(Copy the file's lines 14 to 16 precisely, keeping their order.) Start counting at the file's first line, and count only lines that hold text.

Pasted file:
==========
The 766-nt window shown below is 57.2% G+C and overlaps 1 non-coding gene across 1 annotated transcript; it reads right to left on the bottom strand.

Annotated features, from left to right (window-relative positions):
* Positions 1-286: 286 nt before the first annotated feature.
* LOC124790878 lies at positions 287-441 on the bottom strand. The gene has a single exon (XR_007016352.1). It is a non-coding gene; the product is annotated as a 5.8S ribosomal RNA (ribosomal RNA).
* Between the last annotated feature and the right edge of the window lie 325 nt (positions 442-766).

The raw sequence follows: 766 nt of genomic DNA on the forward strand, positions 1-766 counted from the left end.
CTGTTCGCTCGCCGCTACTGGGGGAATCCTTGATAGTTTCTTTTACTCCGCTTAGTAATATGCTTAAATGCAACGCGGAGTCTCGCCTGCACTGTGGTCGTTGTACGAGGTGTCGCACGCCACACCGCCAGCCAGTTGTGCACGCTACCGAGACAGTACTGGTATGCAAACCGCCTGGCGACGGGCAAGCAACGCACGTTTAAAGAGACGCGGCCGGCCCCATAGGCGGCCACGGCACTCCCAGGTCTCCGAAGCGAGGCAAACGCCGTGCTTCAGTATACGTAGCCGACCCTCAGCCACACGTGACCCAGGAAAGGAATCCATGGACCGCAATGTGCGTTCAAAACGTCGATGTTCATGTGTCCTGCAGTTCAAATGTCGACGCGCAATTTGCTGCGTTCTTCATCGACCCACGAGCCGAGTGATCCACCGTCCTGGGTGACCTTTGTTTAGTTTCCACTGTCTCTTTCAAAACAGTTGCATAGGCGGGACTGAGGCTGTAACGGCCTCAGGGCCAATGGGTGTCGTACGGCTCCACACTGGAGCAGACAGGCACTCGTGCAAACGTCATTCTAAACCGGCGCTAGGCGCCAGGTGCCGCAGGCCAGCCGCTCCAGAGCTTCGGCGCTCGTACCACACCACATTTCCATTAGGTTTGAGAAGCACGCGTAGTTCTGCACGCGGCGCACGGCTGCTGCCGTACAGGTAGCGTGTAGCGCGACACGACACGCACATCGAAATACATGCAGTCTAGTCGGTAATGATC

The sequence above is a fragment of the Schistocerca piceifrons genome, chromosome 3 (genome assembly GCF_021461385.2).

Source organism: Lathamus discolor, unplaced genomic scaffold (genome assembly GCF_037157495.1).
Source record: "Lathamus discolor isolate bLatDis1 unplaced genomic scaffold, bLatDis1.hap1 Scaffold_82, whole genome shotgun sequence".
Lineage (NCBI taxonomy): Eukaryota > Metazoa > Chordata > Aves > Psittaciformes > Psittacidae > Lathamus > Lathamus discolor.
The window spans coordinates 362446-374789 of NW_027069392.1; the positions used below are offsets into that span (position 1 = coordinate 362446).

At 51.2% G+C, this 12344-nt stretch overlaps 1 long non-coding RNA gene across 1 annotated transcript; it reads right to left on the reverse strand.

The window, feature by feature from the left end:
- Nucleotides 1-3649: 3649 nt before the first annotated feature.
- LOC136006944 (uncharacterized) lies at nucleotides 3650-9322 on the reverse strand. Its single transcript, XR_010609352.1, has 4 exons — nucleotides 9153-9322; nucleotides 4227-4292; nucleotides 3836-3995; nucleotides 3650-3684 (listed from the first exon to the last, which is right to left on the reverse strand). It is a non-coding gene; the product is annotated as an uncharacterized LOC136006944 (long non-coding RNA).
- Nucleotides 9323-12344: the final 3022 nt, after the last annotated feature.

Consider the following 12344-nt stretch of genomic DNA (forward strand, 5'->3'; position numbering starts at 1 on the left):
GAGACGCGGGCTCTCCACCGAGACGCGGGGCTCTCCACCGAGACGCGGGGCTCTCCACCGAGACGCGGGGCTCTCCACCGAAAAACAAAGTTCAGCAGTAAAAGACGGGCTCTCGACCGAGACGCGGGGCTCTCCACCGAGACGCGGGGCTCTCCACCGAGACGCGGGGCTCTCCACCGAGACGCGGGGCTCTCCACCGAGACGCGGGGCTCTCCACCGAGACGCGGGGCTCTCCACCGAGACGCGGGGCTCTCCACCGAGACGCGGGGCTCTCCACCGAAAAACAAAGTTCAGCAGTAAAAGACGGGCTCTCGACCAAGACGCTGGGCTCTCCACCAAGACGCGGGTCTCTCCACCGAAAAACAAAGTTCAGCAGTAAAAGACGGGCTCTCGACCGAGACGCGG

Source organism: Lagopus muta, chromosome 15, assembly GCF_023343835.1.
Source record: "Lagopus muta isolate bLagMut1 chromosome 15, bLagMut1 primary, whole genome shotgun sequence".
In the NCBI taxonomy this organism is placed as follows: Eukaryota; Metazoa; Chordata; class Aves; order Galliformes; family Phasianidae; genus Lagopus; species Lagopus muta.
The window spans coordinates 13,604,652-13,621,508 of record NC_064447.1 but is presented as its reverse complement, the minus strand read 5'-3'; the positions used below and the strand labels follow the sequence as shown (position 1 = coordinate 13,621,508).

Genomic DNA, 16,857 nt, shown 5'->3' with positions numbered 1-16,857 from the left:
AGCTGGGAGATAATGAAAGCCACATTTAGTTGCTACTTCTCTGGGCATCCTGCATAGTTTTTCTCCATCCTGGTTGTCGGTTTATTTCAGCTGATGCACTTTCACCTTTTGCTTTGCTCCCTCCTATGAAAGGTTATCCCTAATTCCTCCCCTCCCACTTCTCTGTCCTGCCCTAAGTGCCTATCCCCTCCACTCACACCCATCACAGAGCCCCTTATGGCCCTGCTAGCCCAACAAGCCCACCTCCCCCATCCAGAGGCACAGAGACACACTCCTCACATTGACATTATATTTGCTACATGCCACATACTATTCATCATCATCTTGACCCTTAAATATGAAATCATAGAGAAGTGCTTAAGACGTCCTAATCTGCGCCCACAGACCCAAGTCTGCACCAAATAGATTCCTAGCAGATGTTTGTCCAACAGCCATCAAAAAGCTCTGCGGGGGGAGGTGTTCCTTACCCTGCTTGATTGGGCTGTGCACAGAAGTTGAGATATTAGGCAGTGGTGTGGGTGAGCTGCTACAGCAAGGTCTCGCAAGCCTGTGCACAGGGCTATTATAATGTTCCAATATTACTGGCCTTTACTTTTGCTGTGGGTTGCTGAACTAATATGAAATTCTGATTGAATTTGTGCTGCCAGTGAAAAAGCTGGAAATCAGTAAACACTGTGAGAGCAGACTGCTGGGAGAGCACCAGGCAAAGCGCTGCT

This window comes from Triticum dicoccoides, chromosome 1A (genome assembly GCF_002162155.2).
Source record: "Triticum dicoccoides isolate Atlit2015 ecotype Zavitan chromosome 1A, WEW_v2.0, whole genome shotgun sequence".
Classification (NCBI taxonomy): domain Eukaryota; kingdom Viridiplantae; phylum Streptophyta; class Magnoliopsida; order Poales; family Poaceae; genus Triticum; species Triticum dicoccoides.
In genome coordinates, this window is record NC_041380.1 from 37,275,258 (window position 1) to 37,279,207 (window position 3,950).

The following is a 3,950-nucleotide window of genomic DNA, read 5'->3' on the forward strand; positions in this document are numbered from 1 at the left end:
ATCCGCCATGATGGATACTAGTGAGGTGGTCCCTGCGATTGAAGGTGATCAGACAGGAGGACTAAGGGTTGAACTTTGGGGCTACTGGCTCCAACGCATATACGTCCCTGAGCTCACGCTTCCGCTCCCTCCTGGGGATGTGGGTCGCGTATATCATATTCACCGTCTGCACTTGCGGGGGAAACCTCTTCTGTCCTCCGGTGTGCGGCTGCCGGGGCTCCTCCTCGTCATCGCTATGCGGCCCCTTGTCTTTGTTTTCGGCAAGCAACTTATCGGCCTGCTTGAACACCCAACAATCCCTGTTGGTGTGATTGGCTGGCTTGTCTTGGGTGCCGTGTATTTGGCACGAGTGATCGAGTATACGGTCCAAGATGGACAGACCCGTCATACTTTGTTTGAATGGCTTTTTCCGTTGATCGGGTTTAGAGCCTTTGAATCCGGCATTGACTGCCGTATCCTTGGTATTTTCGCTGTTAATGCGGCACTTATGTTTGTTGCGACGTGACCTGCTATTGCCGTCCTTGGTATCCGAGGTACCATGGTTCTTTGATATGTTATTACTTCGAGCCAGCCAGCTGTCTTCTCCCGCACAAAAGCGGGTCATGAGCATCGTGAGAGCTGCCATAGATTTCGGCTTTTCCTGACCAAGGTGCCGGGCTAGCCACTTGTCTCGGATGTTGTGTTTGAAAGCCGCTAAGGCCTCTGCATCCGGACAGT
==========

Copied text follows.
The window, feature by feature from the left end:
- Nucleotides 1-3649: 3649 nt before the first annotated feature.
- LOC136006944 (uncharacterized) lies at nucleotides 3650-9322 on the reverse strand. Its single transcript, XR_010609352.1, has 4 exons — nucleotides 9153-9322; nucleotides 4227-4292; nucleotides 3836-3995; nucleotides 3650-3684 (listed from the first exon to the last, which is right to left on the reverse strand). It is a non-coding gene; the product is annotated as an uncharacterized LOC136006944 (long non-coding RNA).